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PIA17078 - Opportunity's view of 'Solander Point'

753, 535, and 432 nanometers light wavelengths (e.g. approximately true color) of Solander point as seen overlooking Botany bay.[1]

MER Pancam

Pancam Mast Assembly (PMA)

Each Pancam is one of two electronic stereo cameras on Mars Exploration Rovers Spirit and Opportunity.[2] It has a filter wheel assembly that enables it to view different wavelengths of light and the pair of Pancams are mounted beside two NavCams on the MER camera bar assembly.[2]

According to Cornell University it can work with Mini-TES to analyze surroundings.[2]

OpticsEdit

The focal length of the camera is 43 mm with a field of view (FOV) of 16° x 16°.[3] The two cameras are separated by 30 cm and are mounted upside-down relative to each other.[2]

Charge-Coupled DeviceEdit

A 1024 x 2048 frame transfer Charge-Coupled Device (CCD) detector built by Mitel is used for both cameras. CCD is front side illuminated and does not use any anti reflex or UV-enhancing coatings. Half of the chip is used for storage and readout and is therefore shielded from illumination.[3]

ElectronicsEdit

An Actel Field Programmable Gate Array (FPGA) RT1280 provides the necessary computational abilities for the camera. The signal of the CCD is transformed into a 12 bit digital signal before data processing.[3]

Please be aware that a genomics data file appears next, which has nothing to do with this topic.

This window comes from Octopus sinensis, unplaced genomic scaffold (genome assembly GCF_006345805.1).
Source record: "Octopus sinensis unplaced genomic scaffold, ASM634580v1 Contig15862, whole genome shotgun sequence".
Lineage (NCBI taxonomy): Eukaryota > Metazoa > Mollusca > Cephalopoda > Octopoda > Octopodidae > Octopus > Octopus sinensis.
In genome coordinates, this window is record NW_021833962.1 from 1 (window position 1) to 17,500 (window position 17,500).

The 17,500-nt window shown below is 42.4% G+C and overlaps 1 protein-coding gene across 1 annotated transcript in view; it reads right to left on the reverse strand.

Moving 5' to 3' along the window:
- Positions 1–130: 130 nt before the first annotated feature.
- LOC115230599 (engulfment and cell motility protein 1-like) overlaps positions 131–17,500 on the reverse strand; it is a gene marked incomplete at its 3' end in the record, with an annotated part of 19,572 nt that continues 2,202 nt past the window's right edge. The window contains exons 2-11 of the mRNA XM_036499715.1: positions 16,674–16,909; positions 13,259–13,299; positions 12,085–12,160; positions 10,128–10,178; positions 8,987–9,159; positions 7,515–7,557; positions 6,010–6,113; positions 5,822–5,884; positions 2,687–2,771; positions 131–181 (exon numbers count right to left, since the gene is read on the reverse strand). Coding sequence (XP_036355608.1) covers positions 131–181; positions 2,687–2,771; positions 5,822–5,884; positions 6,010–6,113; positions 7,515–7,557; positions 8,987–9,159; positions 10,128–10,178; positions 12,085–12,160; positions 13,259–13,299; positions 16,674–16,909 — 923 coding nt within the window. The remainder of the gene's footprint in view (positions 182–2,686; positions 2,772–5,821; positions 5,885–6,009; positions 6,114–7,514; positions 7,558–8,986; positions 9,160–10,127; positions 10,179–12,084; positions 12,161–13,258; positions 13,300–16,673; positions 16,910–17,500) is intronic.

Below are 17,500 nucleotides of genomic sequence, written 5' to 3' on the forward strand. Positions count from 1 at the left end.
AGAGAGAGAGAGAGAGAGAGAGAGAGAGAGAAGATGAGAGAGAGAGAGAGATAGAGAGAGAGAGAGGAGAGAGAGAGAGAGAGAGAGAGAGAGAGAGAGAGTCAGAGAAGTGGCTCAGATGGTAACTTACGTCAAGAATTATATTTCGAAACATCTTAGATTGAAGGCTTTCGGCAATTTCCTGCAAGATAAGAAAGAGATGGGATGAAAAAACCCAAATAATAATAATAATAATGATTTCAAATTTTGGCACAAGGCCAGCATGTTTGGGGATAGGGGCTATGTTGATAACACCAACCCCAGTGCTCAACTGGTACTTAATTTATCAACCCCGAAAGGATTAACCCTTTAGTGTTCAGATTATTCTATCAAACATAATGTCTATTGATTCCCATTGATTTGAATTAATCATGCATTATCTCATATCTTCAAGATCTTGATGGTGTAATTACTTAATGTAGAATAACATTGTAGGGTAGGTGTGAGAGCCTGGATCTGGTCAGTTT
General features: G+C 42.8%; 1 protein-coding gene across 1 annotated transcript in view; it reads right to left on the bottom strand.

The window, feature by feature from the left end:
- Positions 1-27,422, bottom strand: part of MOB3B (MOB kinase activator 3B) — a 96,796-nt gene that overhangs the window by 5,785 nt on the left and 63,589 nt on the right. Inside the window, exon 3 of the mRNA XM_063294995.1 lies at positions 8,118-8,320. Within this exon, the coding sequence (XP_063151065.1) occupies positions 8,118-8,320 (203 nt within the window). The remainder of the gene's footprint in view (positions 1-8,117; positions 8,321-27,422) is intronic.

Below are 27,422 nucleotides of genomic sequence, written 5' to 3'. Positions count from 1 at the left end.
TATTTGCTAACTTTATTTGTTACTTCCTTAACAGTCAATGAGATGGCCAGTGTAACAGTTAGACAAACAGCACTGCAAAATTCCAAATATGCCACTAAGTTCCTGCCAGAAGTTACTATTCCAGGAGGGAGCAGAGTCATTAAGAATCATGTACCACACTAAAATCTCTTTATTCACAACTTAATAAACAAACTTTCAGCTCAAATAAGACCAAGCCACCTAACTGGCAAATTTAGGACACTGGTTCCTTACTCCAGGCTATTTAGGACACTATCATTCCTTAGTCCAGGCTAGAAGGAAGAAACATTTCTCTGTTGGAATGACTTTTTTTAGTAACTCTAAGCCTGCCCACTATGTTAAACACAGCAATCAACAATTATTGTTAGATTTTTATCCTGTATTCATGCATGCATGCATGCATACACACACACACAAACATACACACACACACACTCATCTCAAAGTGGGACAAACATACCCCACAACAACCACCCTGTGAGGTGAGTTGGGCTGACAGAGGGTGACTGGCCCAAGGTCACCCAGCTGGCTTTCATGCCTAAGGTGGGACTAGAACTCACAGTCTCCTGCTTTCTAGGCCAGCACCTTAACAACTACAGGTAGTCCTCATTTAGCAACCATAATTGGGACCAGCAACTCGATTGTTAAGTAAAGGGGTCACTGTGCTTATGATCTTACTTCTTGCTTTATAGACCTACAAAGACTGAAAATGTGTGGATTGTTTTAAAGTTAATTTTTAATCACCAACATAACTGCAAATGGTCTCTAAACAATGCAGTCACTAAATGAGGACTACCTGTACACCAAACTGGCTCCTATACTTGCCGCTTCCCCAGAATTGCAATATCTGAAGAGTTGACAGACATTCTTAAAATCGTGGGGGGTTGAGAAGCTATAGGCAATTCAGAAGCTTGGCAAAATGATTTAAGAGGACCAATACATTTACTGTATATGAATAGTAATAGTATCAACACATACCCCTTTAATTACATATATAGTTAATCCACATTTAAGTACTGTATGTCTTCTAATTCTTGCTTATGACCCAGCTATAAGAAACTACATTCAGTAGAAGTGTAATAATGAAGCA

Filter wheelEdit

The left camera has filters with the following wavelength: (739, 753, 673, 601, 535, 482, 432, 440 nm), while the right camera has the filters for:(436, 754, 803, 864, 904, 934, 1009, 880 nm).[3] Each filter wheel is driven by a stepper motor to provide rotation of the wheel.

Calibration targetEdit

Spirit cleaning event PIA07492

Pancam operators attempted human eye color in these two pictures of the MER MarsDial taken 10 days apart. Dust-clearing winds reduced the amount of dust in the right-side image. The images were produced with light from 430 nanometer to 750 nm wavelengths.[4]

The calibration target on the rover is also part of the camera system and contains several areas. Polished areas to reflect the Martian sky, areas with known reflectivity and at the four corners color targets made from silicone. The inorganic pigments for the corners were hematite, goethite, chromium oxide and cobalt aluminate.[3] The calibration target is part of the sundial assembly.

See alsoEdit

ReferencesEdit

External linksEdit

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